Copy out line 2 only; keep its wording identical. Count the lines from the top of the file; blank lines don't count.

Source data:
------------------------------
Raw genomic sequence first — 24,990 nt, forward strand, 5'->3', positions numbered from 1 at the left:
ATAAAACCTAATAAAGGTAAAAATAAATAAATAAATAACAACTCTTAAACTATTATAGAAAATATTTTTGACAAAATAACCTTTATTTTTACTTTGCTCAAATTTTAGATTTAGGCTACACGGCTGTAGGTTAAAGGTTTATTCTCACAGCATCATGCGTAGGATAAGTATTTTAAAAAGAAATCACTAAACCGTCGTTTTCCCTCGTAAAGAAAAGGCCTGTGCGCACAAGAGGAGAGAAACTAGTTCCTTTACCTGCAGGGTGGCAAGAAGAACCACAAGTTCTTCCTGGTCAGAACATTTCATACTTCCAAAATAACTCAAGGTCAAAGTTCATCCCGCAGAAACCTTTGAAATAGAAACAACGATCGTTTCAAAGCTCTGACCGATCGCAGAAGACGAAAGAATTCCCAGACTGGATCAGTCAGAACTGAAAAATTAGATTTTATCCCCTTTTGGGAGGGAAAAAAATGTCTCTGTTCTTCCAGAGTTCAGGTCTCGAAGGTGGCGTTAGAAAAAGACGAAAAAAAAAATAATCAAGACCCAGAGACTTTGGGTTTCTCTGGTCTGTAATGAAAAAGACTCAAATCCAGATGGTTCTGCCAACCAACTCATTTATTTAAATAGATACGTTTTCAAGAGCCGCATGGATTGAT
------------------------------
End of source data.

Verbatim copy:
ATAAAACCTAATAAAGGTAAAAATAAATAAATAAATAACAACTCTTAAACTATTATAGAAAATATTTTTGACAAAATAACCTTTATTTTTACTTTGCTCAAATTTTAGATTTAGGCTACACGGCTGTAGGTTAAAGGTTTATTCTCACAGCATCATGCGTAGGATAAGTATTTTAAAAAGAAATCACTAAACCGTCGTTTTCCCTCGTAAAGAAAAGGCCTGTGCGCACAAGAGGAGAGAAACTAGTTCCTTTACCTGCAGGGTGGCAAGAAGAACCACAAGTTCTTCCTGGTCAGAACATTTCATACTTCCAAAATAACTCAAGGTCAAAGTTCATCCCGCAGAAACCTTTGAAATAGAAACAACGATCGTTTCAAAGCTCTGACCGATCGCAGAAGACGAAAGAATTCCCAGACTGGATCAGTCAGAACTGAAAAATTAGATTTTATCCCCTTTTGGGAGGGAAAAAAATGTCTCTGTTCTTCCAGAGTTCAGGTCTCGAAGGTGGCGTTAGAAAAAGACGAAAAAAAAAATAATCAAGACCCAGAGACTTTGGGTTTCTCTGGTCTGTAATGAAAAAGACTCAAATCCAGATGGTTCTGCCAACCAACTCATTTATTTAAATAGATACGTTTTCAAGAGCCGCATGGATTGAT